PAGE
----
knowledge, like knowing that Paris is the capital of France, where your knowledge is connecting with a
proposition. You know that a proposition is the case. There are two basic constituents of
propositional knowledge that pretty much everyone agrees
upon. The first of these is truth. That if you know a proposition, then that
proposition must be true. Now, no true amount to go, the
propositions can be true or false. A proposition like the cat is sitting on
the mat is true if the cat really is sitting on the mat,
and it’s false otherwise. So the claim is that if you know that the cat is sitting on the mat, then that
proposition that the cat is in the mat must be true. That is, the proposition is describing the
world is being in a certain way. And if you are to know that proposition,
then the world must really be the way that
proposition says it is. So, to say that proposition knowledge
requires truth, is to can say you can’t know a falsehood. Now of course you may think you know of falsehood, and often we do think we know a falsehood. But we’re not really interested in when you think you know something, because a
epistemologist, but rather when you actually know it. So that’s what we mean when we say that
knowledge requires truth. The second basic constituent of knowledge
that everybody agrees upon, is that if you know a proposition, then you must
at least believe that proposition. So, if you know that Paris is the capital
of France, then you must at least believe that Paris is
the capital of France. Now, of course, sometimes we explicitly
contrast belief and knowledge. So we might say something like, I don’t
merely believe that Paris is the capital of France, I
know it. And the suggestion seems to be there that knowledge is different from belief. Because what we really mean when we say
something like that, is that I don’t merely believe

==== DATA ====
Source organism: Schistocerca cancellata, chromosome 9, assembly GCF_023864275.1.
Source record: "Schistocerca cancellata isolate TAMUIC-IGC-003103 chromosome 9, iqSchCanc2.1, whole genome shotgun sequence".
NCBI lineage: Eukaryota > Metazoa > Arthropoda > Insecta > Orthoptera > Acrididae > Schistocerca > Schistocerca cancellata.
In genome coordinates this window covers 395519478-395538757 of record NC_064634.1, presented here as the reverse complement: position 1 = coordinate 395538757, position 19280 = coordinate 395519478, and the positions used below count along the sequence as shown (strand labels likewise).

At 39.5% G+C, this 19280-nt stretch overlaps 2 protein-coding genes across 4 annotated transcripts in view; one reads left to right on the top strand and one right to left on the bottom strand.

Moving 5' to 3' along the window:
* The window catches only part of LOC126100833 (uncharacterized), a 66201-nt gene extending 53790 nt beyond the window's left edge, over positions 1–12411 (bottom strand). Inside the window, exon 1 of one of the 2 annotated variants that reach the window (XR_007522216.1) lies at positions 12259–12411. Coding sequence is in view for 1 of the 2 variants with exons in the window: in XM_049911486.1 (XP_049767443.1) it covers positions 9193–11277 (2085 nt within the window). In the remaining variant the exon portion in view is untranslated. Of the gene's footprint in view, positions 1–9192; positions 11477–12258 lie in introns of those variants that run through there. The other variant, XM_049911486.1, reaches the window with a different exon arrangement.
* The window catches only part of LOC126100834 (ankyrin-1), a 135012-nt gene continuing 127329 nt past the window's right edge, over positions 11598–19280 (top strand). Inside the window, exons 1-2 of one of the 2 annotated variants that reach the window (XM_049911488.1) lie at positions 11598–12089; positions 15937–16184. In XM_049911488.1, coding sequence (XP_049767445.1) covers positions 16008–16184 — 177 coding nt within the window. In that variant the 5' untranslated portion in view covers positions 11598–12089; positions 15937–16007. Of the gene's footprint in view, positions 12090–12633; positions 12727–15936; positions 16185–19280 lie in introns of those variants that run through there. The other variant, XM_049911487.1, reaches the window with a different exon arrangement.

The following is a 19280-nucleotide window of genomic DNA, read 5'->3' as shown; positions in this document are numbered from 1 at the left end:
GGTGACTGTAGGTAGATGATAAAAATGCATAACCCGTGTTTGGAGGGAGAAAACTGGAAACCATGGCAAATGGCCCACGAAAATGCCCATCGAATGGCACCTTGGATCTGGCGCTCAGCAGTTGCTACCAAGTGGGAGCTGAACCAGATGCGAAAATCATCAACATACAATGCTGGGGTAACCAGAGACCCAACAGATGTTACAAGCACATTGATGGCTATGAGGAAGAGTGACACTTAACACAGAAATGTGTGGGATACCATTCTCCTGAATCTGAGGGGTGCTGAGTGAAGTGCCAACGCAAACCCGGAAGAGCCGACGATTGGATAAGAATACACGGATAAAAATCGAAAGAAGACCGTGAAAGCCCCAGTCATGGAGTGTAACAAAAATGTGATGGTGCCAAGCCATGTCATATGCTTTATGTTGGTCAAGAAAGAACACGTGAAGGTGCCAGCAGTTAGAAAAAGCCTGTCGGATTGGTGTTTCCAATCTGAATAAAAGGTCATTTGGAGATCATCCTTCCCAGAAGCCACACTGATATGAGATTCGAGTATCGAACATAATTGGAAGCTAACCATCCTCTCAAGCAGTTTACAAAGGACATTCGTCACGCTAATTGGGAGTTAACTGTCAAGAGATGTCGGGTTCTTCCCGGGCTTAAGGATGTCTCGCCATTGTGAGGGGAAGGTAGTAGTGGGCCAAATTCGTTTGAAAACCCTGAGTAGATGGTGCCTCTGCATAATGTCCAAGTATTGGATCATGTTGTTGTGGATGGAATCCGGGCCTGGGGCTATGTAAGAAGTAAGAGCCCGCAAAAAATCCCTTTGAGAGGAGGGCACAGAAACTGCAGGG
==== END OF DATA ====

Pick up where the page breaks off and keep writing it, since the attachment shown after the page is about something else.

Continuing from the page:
it. So I don’t just believe it, but I, in
addition to that, I know it. So what we’re signaling there is the idea that knowledge is something stronger
than belief. But of course that’s entirely compatible
with the thought that knowledge at the very least
requires belief. Notice that when we say that knowledge
requires truth, all we mean by that is that you can’t know a
falsehood. In particular, we’re not suggestion that
when you know you must be infallible, or that you must be
absolutely certain. So, for example, presumably you know what
you had for breakfast this morning. but of course you might be in error about
this, it’s not as if the kind of thing one can possible be in error about, that one couldn’t make
mistakes about. But in so far as you really didn’t make a
mistake, and you really do correctly remember what you had
for breakfast this morning, then by any normal standard for knowledge, you’re
counted as knowing what you had for breakfast this
morning. So knowledge doesn’t require certainty, it
doesn’t require infallibility, but it is inconsistent with
knowing a falsehood. The second thing to note here is that when
we talk about knowledge of a proposition, we
mean just that. In particular, we don’t mean knowledge
that the proposition is likely or probable, that’s
a separate thing. So, consider the claim that human beings
have been to the moon, and compare that with
the claim that it’s likely or probable that
human beings have been to the moon. The second claim is much weaker than the
first. The second claim is consistent with the,
the possibility that human beings haven’t been
to the moon. Now, why we say that someone knows that
human beings have been to the moon, we mean the first claim, not
the second claim. Alright. So if we say that without qualification,
that’s what we mean. It means that’s what they know. Not just they know that it’s likely or probable, but that they know this is the